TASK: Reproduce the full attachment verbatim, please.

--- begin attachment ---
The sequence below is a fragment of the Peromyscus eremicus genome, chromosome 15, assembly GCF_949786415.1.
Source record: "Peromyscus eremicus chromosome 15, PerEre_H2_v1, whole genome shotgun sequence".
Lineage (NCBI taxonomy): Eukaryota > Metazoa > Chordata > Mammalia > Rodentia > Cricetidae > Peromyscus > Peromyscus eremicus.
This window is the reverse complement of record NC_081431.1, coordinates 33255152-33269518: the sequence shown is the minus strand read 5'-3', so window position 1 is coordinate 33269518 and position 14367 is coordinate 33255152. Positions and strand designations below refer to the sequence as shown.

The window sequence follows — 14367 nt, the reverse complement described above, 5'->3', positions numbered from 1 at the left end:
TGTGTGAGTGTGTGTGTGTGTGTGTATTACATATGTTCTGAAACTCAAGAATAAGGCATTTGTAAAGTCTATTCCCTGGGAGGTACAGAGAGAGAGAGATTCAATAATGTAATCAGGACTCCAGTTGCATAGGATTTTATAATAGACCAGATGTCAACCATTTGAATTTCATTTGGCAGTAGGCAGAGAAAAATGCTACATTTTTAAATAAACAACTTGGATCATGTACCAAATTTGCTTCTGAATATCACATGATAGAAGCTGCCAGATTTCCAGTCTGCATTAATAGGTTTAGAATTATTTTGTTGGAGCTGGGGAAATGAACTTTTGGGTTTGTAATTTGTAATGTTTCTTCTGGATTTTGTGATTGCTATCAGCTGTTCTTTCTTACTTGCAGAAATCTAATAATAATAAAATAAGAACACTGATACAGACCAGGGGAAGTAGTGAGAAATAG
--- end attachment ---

The sequence below is a fragment of the Peromyscus eremicus genome, chromosome 15, assembly GCF_949786415.1.
Source record: "Peromyscus eremicus chromosome 15, PerEre_H2_v1, whole genome shotgun sequence".
Lineage (NCBI taxonomy): Eukaryota > Metazoa > Chordata > Mammalia > Rodentia > Cricetidae > Peromyscus > Peromyscus eremicus.
This window is the reverse complement of record NC_081431.1, coordinates 33255152-33269518: the sequence shown is the minus strand read 5'-3', so window position 1 is coordinate 33269518 and position 14367 is coordinate 33255152. Positions and strand designations below refer to the sequence as shown.

The window sequence follows — 14367 nt, the reverse complement described above, 5'->3', positions numbered from 1 at the left end:
TGTGTGAGTGTGTGTGTGTGTGTGTATTACATATGTTCTGAAACTCAAGAATAAGGCATTTGTAAAGTCTATTCCCTGGGAGGTACAGAGAGAGAGAGATTCAATAATGTAATCAGGACTCCAGTTGCATAGGATTTTATAATAGACCAGATGTCAACCATTTGAATTTCATTTGGCAGTAGGCAGAGAAAAATGCTACATTTTTAAATAAACAACTTGGATCATGTACCAAATTTGCTTCTGAATATCACATGATAGAAGCTGCCAGATTTCCAGTCTGCATTAATAGGTTTAGAATTATTTTGTTGGAGCTGGGGAAATGAACTTTTGGGTTTGTAATTTGTAATGTTTCTTCTGGATTTTGTGATTGCTATCAGCTGTTCTTTCTTACTTGCAGAAATCTAATAATAATAAAATAAGAACACTGATACAGACCAGGGGAAGTAGTGAGAAATAG